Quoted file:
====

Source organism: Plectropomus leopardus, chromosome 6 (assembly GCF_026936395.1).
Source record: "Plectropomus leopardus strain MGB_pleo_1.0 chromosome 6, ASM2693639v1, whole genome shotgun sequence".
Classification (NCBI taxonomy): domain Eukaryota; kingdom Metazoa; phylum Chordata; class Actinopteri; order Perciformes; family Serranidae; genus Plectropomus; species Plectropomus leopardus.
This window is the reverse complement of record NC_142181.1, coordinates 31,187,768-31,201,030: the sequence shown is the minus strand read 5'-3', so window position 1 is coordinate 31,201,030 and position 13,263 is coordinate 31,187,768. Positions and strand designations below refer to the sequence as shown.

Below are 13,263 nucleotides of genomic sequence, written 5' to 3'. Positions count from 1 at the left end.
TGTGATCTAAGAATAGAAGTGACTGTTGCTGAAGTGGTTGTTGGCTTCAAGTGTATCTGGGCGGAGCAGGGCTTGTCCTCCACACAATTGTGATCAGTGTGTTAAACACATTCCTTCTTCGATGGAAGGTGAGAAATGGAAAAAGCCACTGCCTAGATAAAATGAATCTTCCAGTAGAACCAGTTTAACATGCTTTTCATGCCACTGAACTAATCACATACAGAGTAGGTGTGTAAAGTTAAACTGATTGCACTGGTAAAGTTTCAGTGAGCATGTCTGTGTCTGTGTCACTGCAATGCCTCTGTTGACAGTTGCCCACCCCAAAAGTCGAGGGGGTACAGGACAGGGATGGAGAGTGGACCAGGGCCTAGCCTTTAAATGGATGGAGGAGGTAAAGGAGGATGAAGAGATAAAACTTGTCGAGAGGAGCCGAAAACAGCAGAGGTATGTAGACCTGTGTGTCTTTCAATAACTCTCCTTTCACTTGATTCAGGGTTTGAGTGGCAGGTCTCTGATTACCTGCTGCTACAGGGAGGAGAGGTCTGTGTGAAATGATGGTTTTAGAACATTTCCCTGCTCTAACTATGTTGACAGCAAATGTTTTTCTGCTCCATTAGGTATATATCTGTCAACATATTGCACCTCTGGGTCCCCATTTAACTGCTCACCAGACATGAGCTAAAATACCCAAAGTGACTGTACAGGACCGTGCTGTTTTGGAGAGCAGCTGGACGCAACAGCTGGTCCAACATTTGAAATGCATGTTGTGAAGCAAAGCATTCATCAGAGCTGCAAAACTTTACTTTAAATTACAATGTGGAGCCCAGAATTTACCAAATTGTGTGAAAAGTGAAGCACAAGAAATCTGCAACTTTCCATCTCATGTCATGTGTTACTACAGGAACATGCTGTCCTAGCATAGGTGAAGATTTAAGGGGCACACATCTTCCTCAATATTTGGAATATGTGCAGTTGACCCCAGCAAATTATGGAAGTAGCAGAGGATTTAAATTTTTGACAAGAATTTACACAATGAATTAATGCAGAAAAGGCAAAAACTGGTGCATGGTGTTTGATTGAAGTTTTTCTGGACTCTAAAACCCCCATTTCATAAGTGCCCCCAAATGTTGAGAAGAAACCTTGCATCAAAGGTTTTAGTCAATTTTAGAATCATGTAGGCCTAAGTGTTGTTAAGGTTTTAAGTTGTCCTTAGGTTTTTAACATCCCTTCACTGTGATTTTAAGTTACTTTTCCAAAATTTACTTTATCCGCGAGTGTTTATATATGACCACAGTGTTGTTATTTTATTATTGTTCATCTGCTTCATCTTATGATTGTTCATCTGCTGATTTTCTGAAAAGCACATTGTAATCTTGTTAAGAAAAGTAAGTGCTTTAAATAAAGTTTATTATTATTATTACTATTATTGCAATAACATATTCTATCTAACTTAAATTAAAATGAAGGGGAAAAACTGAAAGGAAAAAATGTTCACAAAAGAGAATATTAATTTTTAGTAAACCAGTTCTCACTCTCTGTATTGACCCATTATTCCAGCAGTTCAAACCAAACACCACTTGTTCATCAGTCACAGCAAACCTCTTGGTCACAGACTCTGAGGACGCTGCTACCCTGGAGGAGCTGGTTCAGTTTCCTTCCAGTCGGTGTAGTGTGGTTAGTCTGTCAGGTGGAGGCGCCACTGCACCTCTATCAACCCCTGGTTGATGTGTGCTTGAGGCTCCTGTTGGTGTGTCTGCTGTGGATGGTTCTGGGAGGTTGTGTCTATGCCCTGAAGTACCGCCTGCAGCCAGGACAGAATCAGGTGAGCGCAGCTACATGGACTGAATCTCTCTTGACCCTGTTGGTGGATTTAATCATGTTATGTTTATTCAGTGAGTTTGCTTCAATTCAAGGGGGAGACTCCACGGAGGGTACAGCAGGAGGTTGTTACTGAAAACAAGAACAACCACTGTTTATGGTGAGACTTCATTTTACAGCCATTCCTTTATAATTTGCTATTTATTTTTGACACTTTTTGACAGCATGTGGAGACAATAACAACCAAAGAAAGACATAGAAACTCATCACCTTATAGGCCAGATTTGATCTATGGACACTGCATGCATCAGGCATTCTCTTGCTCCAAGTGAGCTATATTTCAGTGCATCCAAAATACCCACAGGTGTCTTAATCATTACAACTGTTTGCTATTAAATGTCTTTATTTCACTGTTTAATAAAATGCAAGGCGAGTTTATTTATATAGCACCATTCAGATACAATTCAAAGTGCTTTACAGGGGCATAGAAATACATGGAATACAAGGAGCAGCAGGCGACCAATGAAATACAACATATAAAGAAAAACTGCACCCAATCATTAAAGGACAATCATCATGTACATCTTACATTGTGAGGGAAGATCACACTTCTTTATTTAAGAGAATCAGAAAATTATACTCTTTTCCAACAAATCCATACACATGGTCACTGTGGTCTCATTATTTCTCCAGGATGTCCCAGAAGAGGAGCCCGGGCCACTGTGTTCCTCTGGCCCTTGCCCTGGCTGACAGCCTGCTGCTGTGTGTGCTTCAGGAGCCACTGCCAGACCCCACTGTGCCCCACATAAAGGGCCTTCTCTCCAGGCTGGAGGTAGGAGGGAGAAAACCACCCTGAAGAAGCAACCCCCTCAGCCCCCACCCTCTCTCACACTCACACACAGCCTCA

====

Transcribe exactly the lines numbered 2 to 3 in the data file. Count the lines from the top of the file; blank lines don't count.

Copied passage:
Source record: "Plectropomus leopardus strain MGB_pleo_1.0 chromosome 6, ASM2693639v1, whole genome shotgun sequence".
Classification (NCBI taxonomy): domain Eukaryota; kingdom Metazoa; phylum Chordata; class Actinopteri; order Perciformes; family Serranidae; genus Plectropomus; species Plectropomus leopardus.